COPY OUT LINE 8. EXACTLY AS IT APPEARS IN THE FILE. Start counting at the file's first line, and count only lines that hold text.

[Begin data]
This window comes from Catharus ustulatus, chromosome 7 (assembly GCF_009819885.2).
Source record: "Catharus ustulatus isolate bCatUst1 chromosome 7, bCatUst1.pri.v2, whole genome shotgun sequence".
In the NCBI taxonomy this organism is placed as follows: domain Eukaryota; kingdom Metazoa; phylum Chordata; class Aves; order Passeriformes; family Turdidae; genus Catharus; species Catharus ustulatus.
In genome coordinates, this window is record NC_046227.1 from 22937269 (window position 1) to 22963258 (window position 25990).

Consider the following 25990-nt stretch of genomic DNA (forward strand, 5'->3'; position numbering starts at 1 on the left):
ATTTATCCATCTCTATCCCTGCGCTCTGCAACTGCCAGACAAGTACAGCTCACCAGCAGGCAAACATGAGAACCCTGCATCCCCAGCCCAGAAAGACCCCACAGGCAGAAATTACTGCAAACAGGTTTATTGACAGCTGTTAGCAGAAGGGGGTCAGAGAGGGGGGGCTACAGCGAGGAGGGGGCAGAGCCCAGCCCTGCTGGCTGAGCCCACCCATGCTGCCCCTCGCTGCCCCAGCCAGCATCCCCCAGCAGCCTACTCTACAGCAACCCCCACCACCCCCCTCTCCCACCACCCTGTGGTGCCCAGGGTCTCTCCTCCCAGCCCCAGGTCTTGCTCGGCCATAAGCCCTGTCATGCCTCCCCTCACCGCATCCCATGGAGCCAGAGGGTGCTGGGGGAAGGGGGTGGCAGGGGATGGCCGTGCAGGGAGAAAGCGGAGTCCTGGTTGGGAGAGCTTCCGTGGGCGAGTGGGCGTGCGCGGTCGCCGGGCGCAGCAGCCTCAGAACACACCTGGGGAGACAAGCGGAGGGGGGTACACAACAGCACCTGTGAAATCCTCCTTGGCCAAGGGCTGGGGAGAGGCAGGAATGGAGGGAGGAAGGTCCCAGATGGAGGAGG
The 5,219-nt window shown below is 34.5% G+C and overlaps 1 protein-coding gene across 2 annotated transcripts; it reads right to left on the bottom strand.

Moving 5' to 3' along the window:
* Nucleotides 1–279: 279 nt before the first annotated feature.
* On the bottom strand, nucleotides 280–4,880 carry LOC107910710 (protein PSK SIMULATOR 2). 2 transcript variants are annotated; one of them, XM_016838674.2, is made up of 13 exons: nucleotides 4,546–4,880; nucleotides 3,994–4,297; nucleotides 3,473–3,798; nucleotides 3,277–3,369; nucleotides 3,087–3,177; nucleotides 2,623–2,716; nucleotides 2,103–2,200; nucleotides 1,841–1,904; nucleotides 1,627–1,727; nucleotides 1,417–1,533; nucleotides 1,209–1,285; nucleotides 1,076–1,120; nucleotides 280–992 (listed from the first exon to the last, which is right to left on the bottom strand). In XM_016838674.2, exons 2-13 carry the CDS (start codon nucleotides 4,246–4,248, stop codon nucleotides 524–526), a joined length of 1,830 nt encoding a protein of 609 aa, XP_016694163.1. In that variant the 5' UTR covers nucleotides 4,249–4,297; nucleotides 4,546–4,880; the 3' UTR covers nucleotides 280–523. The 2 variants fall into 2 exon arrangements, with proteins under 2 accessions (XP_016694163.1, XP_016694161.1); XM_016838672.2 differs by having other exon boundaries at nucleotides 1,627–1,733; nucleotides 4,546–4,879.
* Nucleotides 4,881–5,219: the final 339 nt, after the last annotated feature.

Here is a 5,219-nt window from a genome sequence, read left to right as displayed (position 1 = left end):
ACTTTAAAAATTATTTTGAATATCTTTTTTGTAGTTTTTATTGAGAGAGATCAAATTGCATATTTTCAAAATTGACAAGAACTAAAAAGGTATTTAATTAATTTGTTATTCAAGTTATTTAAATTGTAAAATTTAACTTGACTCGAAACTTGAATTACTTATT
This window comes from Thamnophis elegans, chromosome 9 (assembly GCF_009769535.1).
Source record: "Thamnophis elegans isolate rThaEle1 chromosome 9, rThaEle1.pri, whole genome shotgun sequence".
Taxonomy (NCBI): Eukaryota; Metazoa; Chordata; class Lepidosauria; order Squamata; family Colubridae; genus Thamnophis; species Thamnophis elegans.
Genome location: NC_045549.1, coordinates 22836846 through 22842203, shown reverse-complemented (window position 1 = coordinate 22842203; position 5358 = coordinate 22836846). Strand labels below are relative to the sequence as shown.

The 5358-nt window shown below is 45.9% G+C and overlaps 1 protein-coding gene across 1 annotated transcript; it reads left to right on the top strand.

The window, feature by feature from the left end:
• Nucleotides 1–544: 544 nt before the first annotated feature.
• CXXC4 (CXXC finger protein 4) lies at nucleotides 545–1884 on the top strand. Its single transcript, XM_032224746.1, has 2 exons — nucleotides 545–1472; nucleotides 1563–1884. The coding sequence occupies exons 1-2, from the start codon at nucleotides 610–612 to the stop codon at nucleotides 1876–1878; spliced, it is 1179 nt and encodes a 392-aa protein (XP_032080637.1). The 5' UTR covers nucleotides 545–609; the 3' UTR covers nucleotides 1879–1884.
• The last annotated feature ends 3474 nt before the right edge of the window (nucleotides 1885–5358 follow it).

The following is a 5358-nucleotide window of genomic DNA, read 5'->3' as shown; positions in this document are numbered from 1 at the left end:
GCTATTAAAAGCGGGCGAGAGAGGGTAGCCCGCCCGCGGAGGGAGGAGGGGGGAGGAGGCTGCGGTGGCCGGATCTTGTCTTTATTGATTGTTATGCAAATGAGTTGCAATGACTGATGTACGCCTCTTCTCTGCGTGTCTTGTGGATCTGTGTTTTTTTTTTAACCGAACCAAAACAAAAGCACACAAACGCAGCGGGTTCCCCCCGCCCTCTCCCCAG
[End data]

Moving 5' to 3' along the window: